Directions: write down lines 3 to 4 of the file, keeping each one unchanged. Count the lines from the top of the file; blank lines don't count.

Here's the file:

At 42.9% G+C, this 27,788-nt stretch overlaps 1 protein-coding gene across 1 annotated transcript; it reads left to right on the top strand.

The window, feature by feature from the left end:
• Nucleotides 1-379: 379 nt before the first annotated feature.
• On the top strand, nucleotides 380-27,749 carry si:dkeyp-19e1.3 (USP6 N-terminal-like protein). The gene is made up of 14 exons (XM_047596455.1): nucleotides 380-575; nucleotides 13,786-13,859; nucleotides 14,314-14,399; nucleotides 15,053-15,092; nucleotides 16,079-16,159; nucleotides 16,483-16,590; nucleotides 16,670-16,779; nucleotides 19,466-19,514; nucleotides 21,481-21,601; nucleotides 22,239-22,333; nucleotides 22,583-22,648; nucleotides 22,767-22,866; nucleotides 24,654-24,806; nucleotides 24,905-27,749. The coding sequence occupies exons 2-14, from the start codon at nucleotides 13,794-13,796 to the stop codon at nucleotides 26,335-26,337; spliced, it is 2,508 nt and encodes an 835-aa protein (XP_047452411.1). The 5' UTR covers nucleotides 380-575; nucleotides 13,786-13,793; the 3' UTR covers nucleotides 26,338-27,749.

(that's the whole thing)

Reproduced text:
• Nucleotides 1-379: 379 nt before the first annotated feature.
• On the top strand, nucleotides 380-27,749 carry si:dkeyp-19e1.3 (USP6 N-terminal-like protein). The gene is made up of 14 exons (XM_047596455.1): nucleotides 380-575; nucleotides 13,786-13,859; nucleotides 14,314-14,399; nucleotides 15,053-15,092; nucleotides 16,079-16,159; nucleotides 16,483-16,590; nucleotides 16,670-16,779; nucleotides 19,466-19,514; nucleotides 21,481-21,601; nucleotides 22,239-22,333; nucleotides 22,583-22,648; nucleotides 22,767-22,866; nucleotides 24,654-24,806; nucleotides 24,905-27,749. The coding sequence occupies exons 2-14, from the start codon at nucleotides 13,794-13,796 to the stop codon at nucleotides 26,335-26,337; spliced, it is 2,508 nt and encodes an 835-aa protein (XP_047452411.1). The 5' UTR covers nucleotides 380-575; nucleotides 13,786-13,793; the 3' UTR covers nucleotides 26,338-27,749.